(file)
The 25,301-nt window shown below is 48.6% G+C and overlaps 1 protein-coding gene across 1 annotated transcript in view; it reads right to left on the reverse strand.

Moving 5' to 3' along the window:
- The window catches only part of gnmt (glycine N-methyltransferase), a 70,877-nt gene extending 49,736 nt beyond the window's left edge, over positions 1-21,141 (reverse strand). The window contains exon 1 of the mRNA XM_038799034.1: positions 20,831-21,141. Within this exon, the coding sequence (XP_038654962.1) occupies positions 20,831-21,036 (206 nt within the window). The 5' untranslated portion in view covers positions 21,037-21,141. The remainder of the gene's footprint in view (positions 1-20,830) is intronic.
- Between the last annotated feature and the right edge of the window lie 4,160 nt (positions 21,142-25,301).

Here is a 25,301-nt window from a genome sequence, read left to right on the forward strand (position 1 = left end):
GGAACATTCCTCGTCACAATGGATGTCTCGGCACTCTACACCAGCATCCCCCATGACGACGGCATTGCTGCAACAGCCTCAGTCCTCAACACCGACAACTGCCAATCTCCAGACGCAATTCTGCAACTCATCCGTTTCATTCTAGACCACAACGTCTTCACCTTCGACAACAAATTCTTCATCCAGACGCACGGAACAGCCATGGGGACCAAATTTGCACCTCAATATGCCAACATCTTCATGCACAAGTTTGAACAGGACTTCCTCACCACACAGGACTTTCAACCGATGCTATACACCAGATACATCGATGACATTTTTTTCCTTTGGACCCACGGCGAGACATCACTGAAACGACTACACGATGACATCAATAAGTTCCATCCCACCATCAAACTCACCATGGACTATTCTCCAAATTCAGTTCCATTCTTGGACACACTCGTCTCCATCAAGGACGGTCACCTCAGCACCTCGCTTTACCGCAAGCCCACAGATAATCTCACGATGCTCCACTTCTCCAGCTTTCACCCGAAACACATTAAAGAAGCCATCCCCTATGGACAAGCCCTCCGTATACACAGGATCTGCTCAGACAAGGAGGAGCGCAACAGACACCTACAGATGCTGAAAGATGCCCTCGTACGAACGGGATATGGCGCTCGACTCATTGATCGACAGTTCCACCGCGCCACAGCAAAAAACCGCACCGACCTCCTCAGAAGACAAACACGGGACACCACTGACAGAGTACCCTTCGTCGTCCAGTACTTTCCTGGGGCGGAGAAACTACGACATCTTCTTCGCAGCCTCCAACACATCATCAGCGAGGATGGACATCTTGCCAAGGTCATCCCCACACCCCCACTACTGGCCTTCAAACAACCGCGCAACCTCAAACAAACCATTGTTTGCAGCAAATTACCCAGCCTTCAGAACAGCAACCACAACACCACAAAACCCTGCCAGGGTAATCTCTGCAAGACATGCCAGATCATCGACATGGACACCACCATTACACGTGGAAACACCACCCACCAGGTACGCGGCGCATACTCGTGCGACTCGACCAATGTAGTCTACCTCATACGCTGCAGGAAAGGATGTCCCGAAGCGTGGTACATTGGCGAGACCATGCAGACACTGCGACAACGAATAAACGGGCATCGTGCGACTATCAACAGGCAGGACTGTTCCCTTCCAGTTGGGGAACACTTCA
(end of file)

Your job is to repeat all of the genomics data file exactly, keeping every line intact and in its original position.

The 25,301-nt window shown below is 48.6% G+C and overlaps 1 protein-coding gene across 1 annotated transcript in view; it reads right to left on the reverse strand.

Moving 5' to 3' along the window:
- The window catches only part of gnmt (glycine N-methyltransferase), a 70,877-nt gene extending 49,736 nt beyond the window's left edge, over positions 1-21,141 (reverse strand). The window contains exon 1 of the mRNA XM_038799034.1: positions 20,831-21,141. Within this exon, the coding sequence (XP_038654962.1) occupies positions 20,831-21,036 (206 nt within the window). The 5' untranslated portion in view covers positions 21,037-21,141. The remainder of the gene's footprint in view (positions 1-20,830) is intronic.
- Between the last annotated feature and the right edge of the window lie 4,160 nt (positions 21,142-25,301).

Here is a 25,301-nt window from a genome sequence, read left to right on the forward strand (position 1 = left end):
GGAACATTCCTCGTCACAATGGATGTCTCGGCACTCTACACCAGCATCCCCCATGACGACGGCATTGCTGCAACAGCCTCAGTCCTCAACACCGACAACTGCCAATCTCCAGACGCAATTCTGCAACTCATCCGTTTCATTCTAGACCACAACGTCTTCACCTTCGACAACAAATTCTTCATCCAGACGCACGGAACAGCCATGGGGACCAAATTTGCACCTCAATATGCCAACATCTTCATGCACAAGTTTGAACAGGACTTCCTCACCACACAGGACTTTCAACCGATGCTATACACCAGATACATCGATGACATTTTTTTCCTTTGGACCCACGGCGAGACATCACTGAAACGACTACACGATGACATCAATAAGTTCCATCCCACCATCAAACTCACCATGGACTATTCTCCAAATTCAGTTCCATTCTTGGACACACTCGTCTCCATCAAGGACGGTCACCTCAGCACCTCGCTTTACCGCAAGCCCACAGATAATCTCACGATGCTCCACTTCTCCAGCTTTCACCCGAAACACATTAAAGAAGCCATCCCCTATGGACAAGCCCTCCGTATACACAGGATCTGCTCAGACAAGGAGGAGCGCAACAGACACCTACAGATGCTGAAAGATGCCCTCGTACGAACGGGATATGGCGCTCGACTCATTGATCGACAGTTCCACCGCGCCACAGCAAAAAACCGCACCGACCTCCTCAGAAGACAAACACGGGACACCACTGACAGAGTACCCTTCGTCGTCCAGTACTTTCCTGGGGCGGAGAAACTACGACATCTTCTTCGCAGCCTCCAACACATCATCAGCGAGGATGGACATCTTGCCAAGGTCATCCCCACACCCCCACTACTGGCCTTCAAACAACCGCGCAACCTCAAACAAACCATTGTTTGCAGCAAATTACCCAGCCTTCAGAACAGCAACCACAACACCACAAAACCCTGCCAGGGTAATCTCTGCAAGACATGCCAGATCATCGACATGGACACCACCATTACACGTGGAAACACCACCCACCAGGTACGCGGCGCATACTCGTGCGACTCGACCAATGTAGTCTACCTCATACGCTGCAGGAAAGGATGTCCCGAAGCGTGGTACATTGGCGAGACCATGCAGACACTGCGACAACGAATAAACGGGCATCGTGCGACTATCAACAGGCAGGACTGTTCCCTTCCAGTTGGGGAACACTTCA